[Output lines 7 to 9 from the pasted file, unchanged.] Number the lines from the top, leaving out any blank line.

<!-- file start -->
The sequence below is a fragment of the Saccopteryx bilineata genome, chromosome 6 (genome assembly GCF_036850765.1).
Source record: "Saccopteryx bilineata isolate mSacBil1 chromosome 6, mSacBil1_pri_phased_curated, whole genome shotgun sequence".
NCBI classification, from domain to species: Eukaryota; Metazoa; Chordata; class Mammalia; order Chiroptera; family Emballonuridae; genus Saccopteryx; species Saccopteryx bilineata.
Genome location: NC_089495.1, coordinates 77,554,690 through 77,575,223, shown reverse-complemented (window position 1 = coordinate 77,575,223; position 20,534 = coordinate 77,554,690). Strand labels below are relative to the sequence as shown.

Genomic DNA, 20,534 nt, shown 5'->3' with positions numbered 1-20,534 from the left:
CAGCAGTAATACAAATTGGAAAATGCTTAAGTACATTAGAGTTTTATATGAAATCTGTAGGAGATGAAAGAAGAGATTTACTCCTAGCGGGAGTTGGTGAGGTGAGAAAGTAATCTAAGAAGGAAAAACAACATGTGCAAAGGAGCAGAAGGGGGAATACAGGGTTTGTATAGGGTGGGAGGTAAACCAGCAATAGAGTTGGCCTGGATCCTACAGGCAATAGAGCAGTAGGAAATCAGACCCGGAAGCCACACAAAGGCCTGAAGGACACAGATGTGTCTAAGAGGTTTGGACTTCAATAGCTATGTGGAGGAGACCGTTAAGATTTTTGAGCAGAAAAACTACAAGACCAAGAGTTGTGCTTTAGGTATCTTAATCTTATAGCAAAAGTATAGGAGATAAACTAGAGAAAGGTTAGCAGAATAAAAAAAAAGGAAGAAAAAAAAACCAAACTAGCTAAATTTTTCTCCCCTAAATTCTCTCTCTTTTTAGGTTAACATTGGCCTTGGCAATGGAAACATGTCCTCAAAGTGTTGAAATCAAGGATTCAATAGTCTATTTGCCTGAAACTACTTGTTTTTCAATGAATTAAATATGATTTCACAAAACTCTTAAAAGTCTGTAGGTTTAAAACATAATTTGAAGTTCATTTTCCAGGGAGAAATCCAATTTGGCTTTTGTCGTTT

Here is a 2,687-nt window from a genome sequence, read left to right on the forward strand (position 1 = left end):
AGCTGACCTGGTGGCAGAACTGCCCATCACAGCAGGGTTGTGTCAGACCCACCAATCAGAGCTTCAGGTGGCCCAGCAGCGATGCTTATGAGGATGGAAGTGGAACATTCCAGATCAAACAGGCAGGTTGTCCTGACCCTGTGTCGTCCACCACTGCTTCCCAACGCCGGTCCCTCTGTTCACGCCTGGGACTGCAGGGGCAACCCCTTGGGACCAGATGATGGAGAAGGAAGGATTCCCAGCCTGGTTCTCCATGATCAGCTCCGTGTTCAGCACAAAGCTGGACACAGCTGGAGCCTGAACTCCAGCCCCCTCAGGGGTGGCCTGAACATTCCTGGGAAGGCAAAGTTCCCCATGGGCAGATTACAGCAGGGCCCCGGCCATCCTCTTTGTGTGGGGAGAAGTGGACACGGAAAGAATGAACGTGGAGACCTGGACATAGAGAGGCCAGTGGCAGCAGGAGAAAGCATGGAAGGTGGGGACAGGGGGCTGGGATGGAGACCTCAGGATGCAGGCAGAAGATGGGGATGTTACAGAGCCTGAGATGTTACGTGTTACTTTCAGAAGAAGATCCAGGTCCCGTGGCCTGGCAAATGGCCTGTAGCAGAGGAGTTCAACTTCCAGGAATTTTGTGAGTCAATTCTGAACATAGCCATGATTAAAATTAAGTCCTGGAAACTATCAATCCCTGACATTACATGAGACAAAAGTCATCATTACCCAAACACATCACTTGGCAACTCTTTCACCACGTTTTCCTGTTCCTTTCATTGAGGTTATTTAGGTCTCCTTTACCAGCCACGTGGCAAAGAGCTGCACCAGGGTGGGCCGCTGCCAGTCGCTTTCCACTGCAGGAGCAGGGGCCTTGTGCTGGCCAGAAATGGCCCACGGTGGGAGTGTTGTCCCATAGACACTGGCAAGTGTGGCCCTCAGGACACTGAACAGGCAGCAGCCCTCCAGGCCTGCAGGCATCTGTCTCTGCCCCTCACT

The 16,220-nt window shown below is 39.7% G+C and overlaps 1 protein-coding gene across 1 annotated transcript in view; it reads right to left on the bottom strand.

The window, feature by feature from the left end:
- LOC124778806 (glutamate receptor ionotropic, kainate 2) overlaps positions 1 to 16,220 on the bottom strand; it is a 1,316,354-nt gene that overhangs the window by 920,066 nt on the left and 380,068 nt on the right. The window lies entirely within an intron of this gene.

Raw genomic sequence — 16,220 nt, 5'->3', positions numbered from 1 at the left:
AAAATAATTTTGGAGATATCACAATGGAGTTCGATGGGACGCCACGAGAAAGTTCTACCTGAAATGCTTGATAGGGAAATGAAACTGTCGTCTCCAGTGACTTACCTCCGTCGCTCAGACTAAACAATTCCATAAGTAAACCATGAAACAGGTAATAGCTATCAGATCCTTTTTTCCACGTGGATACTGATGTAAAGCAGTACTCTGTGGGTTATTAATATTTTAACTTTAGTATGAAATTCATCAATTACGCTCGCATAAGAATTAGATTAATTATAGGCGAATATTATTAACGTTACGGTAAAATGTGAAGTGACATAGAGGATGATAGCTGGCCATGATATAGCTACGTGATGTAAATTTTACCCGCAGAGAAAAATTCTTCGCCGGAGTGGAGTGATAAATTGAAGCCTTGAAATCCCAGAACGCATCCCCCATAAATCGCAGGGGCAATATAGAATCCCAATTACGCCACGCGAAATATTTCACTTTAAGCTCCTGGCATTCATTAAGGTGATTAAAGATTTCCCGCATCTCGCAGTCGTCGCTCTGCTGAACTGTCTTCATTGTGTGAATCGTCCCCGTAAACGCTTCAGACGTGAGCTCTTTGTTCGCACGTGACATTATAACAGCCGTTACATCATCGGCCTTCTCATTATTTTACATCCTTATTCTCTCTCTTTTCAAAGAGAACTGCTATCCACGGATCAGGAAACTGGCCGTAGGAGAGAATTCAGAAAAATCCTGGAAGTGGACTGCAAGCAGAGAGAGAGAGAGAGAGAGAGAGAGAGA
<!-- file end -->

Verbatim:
Here is a 2,687-nt window from a genome sequence, read left to right on the forward strand (position 1 = left end):
AGCTGACCTGGTGGCAGAACTGCCCATCACAGCAGGGTTGTGTCAGACCCACCAATCAGAGCTTCAGGTGGCCCAGCAGCGATGCTTATGAGGATGGAAGTGGAACATTCCAGATCAAACAGGCAGGTTGTCCTGACCCTGTGTCGTCCACCACTGCTTCCCAACGCCGGTCCCTCTGTTCACGCCTGGGACTGCAGGGGCAACCCCTTGGGACCAGATGATGGAGAAGGAAGGATTCCCAGCCTGGTTCTCCATGATCAGCTCCGTGTTCAGCACAAAGCTGGACACAGCTGGAGCCTGAACTCCAGCCCCCTCAGGGGTGGCCTGAACATTCCTGGGAAGGCAAAGTTCCCCATGGGCAGATTACAGCAGGGCCCCGGCCATCCTCTTTGTGTGGGGAGAAGTGGACACGGAAAGAATGAACGTGGAGACCTGGACATAGAGAGGCCAGTGGCAGCAGGAGAAAGCATGGAAGGTGGGGACAGGGGGCTGGGATGGAGACCTCAGGATGCAGGCAGAAGATGGGGATGTTACAGAGCCTGAGATGTTACGTGTTACTTTCAGAAGAAGATCCAGGTCCCGTGGCCTGGCAAATGGCCTGTAGCAGAGGAGTTCAACTTCCAGGAATTTTGTGAGTCAATTCTGAACATAGCCATGATTAAAATTAAGTCCTGGAAACTATCAATCCCTGACATTACATGAGACAAAAGTCATCATTACCCAAACACATCACTTGGCAACTCTTTCACCACGTTTTCCTGTTCCTTTCATTGAGGTTATTTAGGTCTCCTTTACCAGCCACGTGGCAAAGAGCTGCACCAGGGTGGGCCGCTGCCAGTCGCTTTCCACTGCAGGAGCAGGGGCCTTGTGCTGGCCAGAAATGGCCCACGGTGGGAGTGTTGTCCCATAGACACTGGCAAGTGTGGCCCTCAGGACACTGAACAGGCAGCAGCCCTCCAGGCCTGCAGGCATCTGTCTCTGCCCCTCACT

The 16,220-nt window shown below is 39.7% G+C and overlaps 1 protein-coding gene across 1 annotated transcript in view; it reads right to left on the bottom strand.